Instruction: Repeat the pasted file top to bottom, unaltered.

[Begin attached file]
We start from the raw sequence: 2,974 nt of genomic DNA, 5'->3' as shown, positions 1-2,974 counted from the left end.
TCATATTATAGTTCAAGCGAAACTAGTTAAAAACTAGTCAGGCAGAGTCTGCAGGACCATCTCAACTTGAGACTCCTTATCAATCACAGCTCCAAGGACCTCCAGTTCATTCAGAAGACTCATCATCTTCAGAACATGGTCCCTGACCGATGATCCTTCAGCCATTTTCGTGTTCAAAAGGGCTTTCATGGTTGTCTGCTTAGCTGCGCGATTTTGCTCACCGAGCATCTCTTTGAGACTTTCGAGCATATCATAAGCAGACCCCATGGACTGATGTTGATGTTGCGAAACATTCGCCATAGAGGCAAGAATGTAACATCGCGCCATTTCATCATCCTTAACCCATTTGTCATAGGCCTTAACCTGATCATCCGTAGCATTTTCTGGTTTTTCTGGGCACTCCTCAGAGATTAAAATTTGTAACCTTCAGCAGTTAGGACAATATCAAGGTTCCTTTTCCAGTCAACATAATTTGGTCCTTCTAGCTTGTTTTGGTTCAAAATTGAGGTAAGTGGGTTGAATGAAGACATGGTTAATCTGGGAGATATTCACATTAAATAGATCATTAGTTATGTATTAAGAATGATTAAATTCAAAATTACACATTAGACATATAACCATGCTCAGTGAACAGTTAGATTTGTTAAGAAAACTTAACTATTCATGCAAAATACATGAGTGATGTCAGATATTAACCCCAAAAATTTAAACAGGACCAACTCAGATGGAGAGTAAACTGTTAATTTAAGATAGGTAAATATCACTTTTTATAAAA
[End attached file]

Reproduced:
We start from the raw sequence: 2,974 nt of genomic DNA, 5'->3' as shown, positions 1-2,974 counted from the left end.
TCATATTATAGTTCAAGCGAAACTAGTTAAAAACTAGTCAGGCAGAGTCTGCAGGACCATCTCAACTTGAGACTCCTTATCAATCACAGCTCCAAGGACCTCCAGTTCATTCAGAAGACTCATCATCTTCAGAACATGGTCCCTGACCGATGATCCTTCAGCCATTTTCGTGTTCAAAAGGGCTTTCATGGTTGTCTGCTTAGCTGCGCGATTTTGCTCACCGAGCATCTCTTTGAGACTTTCGAGCATATCATAAGCAGACCCCATGGACTGATGTTGATGTTGCGAAACATTCGCCATAGAGGCAAGAATGTAACATCGCGCCATTTCATCATCCTTAACCCATTTGTCATAGGCCTTAACCTGATCATCCGTAGCATTTTCTGGTTTTTCTGGGCACTCCTCAGAGATTAAAATTTGTAACCTTCAGCAGTTAGGACAATATCAAGGTTCCTTTTCCAGTCAACATAATTTGGTCCTTCTAGCTTGTTTTGGTTCAAAATTGAGGTAAGTGGGTTGAATGAAGACATGGTTAATCTGGGAGATATTCACATTAAATAGATCATTAGTTATGTATTAAGAATGATTAAATTCAAAATTACACATTAGACATATAACCATGCTCAGTGAACAGTTAGATTTGTTAAGAAAACTTAACTATTCATGCAAAATACATGAGTGATGTCAGATATTAACCCCAAAAATTTAAACAGGACCAACTCAGATGGAGAGTAAACTGTTAATTTAAGATAGGTAAATATCACTTTTTATAAAA